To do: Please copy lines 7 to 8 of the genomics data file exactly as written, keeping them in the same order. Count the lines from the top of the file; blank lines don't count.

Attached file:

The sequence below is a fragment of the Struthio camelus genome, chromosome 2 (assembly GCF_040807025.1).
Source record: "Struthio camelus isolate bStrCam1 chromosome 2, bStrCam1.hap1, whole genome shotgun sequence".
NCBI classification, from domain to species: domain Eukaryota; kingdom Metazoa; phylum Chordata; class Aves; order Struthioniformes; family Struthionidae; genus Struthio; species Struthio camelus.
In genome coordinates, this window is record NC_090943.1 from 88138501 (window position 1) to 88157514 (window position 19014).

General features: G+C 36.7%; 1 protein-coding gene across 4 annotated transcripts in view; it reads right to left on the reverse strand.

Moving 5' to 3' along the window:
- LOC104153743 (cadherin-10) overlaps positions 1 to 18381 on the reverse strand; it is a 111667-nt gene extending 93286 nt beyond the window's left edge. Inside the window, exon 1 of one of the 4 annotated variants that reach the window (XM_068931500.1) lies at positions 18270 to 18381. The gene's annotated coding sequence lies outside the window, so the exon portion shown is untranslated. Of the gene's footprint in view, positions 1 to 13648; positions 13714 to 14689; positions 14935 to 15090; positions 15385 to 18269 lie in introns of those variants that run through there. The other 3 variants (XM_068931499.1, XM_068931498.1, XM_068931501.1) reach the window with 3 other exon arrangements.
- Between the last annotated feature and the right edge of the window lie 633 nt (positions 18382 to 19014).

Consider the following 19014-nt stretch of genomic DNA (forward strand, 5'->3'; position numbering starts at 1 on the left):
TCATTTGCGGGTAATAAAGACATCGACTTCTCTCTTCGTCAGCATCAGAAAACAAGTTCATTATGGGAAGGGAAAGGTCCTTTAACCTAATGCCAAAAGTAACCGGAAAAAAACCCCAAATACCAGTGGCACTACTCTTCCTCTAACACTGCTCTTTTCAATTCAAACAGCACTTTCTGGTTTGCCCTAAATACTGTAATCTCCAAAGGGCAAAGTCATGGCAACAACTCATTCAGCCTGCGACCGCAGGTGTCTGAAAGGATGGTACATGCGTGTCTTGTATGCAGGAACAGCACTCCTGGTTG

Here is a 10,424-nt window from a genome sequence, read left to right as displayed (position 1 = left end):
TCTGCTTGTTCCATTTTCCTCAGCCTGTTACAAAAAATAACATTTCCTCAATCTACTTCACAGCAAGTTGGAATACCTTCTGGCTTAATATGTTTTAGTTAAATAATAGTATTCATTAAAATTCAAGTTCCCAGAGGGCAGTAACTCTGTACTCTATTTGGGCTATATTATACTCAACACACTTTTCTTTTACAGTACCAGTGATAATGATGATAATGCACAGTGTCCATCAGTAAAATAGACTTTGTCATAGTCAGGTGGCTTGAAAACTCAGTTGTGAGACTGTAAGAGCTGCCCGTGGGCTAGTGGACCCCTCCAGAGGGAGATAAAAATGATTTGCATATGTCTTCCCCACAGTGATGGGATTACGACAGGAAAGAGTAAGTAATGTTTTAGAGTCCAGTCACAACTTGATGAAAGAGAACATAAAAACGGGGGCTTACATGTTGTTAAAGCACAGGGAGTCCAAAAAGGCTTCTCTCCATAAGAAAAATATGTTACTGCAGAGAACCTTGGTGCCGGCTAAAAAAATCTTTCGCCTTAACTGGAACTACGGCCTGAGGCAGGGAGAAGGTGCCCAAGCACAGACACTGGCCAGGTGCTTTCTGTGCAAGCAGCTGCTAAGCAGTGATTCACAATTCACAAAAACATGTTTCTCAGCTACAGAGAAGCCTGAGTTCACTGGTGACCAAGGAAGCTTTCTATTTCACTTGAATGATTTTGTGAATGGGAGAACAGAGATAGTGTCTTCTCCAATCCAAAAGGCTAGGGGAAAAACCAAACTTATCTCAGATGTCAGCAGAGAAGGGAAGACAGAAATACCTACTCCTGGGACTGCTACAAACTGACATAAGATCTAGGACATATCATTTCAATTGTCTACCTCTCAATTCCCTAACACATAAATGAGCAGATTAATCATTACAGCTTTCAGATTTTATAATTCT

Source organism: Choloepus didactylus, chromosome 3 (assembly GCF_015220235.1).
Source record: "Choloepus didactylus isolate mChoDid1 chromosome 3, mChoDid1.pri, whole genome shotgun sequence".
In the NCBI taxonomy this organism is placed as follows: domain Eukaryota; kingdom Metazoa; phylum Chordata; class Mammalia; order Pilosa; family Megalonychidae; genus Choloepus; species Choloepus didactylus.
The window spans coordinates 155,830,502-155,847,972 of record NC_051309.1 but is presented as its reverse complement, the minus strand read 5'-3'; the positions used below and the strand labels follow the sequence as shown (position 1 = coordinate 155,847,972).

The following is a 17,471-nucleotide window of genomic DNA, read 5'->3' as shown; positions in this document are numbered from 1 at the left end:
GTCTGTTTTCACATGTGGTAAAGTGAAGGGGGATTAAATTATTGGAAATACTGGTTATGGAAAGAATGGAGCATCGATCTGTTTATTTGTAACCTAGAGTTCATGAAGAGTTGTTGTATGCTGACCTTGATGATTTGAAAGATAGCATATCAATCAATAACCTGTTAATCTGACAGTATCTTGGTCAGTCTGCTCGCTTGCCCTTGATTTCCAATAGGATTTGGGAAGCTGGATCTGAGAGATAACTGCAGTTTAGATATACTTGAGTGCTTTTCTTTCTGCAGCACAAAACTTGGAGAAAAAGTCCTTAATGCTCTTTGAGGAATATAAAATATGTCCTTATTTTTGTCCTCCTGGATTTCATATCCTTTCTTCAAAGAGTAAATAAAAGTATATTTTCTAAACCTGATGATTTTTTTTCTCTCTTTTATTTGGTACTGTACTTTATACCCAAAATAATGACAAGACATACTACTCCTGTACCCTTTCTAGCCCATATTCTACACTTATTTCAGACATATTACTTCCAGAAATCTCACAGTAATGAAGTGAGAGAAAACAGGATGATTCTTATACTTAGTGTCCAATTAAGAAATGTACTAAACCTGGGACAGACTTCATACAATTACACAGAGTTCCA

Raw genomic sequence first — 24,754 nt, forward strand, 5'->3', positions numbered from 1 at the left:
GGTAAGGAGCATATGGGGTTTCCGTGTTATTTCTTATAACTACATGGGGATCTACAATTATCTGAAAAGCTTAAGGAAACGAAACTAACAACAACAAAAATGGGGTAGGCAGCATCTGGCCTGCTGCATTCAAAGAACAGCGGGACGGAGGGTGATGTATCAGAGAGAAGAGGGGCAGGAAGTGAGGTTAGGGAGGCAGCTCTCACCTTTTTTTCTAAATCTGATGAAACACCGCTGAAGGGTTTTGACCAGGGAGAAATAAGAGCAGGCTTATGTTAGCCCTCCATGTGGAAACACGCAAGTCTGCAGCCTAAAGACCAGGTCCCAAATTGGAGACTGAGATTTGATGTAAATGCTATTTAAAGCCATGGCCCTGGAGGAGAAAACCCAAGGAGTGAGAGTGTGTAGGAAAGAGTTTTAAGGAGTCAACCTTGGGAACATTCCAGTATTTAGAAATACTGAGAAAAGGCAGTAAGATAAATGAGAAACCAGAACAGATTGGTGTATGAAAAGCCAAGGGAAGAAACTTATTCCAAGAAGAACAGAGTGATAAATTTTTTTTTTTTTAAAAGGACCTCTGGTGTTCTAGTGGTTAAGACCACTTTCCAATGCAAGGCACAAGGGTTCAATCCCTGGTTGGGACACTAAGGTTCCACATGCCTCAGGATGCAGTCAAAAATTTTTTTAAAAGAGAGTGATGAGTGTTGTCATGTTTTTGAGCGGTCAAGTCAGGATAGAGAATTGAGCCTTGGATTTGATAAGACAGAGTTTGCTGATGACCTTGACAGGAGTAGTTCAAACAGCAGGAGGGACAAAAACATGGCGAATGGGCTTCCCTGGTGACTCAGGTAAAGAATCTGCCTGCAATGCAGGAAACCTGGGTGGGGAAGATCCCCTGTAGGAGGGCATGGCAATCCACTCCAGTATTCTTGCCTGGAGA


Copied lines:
- LOC104153743 (cadherin-10) overlaps positions 1 to 18381 on the reverse strand; it is a 111667-nt gene extending 93286 nt beyond the window's left edge. Inside the window, exon 1 of one of the 4 annotated variants that reach the window (XM_068931500.1) lies at positions 18270 to 18381. The gene's annotated coding sequence lies outside the window, so the exon portion shown is untranslated. Of the gene's footprint in view, positions 1 to 13648; positions 13714 to 14689; positions 14935 to 15090; positions 15385 to 18269 lie in introns of those variants that run through there. The other 3 variants (XM_068931499.1, XM_068931498.1, XM_068931501.1) reach the window with 3 other exon arrangements.
- Between the last annotated feature and the right edge of the window lie 633 nt (positions 18382 to 19014).